Ok, so last week we talked a little bit about how what we see as instructors might be completely different to what our students see.
And we came to the conclusion that until we can communicate effectively to everyone in our class, there are going to be students who, “just don’t get it!” when really it’s our responsibility as martial arts teachers to make sure they do “get it”.
Often students are labelled as talented, smart, intelligent, dumb, stupid, slow, A.D.D, etc. which much of the time may not be true. What might be more accurate is those students labelled as “intelligent” might be the ones aligned with our individual way of teaching… on the same wavelength so to speak.
And those who are sometimes labelled “A.D.D” may certainly be very intelligent, but process information differently to you or me – simply be tuned to a different wavelength.
So how do you teach so everyone learns?
If you have the opportunity to work individually with a student there are certain ways to determine if they are VISUAL, AUDITORY or KINESTHETIC in their approach to learning.
Today I’ll give you a brief overview of visual learners since this group makes up 65% of the population.
It’s possible to figure out which group a person predominantly fits into based on a few simple tests. One test is to watch the EYE movements of your student when asked a question.
For example, 90% of people who tend to visualize things will look up towards their left when questioned about a past event. The same people will look up towards the right when visualizing something that is yet to happen, or when they are accessing the part of the brain involved in imagination.
Visual people also tend to use descriptive words like “I see”, “watch this”, and “look at that!”. Visual people also speak very quickly as their mouths attempt to keep up with the images they see in their minds.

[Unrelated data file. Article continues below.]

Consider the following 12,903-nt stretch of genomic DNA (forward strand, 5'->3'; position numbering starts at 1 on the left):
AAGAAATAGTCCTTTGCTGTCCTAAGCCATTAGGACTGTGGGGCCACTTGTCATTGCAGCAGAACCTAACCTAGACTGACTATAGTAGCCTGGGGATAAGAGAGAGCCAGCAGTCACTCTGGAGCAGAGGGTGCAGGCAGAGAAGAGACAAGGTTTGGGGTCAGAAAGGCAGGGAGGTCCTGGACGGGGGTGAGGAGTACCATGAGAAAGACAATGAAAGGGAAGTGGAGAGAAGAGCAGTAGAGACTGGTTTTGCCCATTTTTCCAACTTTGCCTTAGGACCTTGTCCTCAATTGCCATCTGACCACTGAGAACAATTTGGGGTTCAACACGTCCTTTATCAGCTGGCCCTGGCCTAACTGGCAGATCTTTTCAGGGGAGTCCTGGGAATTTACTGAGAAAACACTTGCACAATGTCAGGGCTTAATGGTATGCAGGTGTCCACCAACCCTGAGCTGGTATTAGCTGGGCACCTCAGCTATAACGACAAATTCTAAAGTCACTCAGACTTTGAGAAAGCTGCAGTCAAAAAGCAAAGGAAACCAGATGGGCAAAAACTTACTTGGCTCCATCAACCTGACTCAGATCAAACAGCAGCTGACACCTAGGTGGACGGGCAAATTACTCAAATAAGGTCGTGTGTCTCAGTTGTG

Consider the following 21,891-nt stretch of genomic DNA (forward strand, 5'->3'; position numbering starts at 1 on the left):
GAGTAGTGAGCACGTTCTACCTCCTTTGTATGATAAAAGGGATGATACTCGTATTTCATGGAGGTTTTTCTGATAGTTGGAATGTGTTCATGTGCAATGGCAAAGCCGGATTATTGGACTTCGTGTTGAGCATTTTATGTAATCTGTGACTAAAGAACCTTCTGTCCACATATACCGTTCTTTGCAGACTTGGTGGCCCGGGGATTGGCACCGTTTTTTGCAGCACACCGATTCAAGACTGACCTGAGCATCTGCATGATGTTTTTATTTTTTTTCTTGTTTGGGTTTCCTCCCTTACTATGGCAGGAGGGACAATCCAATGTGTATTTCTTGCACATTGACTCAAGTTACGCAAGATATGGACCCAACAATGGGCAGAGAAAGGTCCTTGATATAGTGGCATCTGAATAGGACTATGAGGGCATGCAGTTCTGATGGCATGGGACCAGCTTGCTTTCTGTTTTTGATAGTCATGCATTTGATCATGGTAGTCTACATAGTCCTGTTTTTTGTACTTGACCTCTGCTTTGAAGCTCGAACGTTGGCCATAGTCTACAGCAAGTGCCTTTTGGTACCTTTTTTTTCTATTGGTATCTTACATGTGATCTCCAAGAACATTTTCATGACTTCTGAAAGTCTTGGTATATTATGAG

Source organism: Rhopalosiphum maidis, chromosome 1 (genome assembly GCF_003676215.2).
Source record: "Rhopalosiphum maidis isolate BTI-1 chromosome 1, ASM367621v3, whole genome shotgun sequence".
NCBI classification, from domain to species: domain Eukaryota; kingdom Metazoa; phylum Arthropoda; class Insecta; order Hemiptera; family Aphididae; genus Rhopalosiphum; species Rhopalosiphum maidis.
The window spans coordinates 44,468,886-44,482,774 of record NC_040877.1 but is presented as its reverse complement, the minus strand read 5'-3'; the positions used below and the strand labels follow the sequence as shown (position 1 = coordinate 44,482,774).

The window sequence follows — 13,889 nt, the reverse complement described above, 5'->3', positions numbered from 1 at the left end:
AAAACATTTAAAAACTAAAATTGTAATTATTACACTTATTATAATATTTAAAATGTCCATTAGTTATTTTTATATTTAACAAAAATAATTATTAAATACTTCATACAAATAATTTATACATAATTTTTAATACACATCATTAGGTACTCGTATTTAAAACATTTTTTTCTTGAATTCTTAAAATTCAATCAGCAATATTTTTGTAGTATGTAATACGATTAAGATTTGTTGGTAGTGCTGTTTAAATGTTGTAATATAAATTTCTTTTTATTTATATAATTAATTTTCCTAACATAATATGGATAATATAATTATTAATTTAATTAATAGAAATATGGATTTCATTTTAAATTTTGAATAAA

Visual learners learn well by watching, looking at a diagram or drawing a picture. In essence, they must “see it” to learn it.
Since the majority of your class will be predominantly visual in their approach to learning, it’s the most important standpoint to be able to teach from (in terms of reaching the most people).
When your visual students learn karate they will learn best when you demonstrate things. They don’t need a 10 minute explanation on how to form their stance for optimal power, or how far to pull back their hikite. Nor do they need to be asked, “Well how do you think you should stand to be strongest?”
Visual learners learn by SEEING.
In other words, just show them!
Demonstrate the technique and have them repeat it. Make corrections by SHOWING them again, and have them repeat it again.
Try to avoid getting frustrated with thoughts and questions like “How many times do I have to show you?” and “Why can’t you just LISTEN to me and do it?!”
Remember they don’t learn by listening, they learn by watching.
Also be sure to draw diagrams using different colors to get your point across, or ask your visual learners to close their eyes and imagine how to do the technique before performing it. You can also give them specific things to work on visually. For example… if your visual student is failing to bend their front knee, have them stop, close their eyes and imagine what their stance should look like. Then have them show you.
These are just some methods I use when teaching visual learners. There are more. But for now these ideas should get you pointed in the right direction.
In part 3 of this article series, we’ll tackle are the auditory learners…
(These guys are so frustrating! I just don’t get why they can’t do it when I’ve shown them 5 times already!)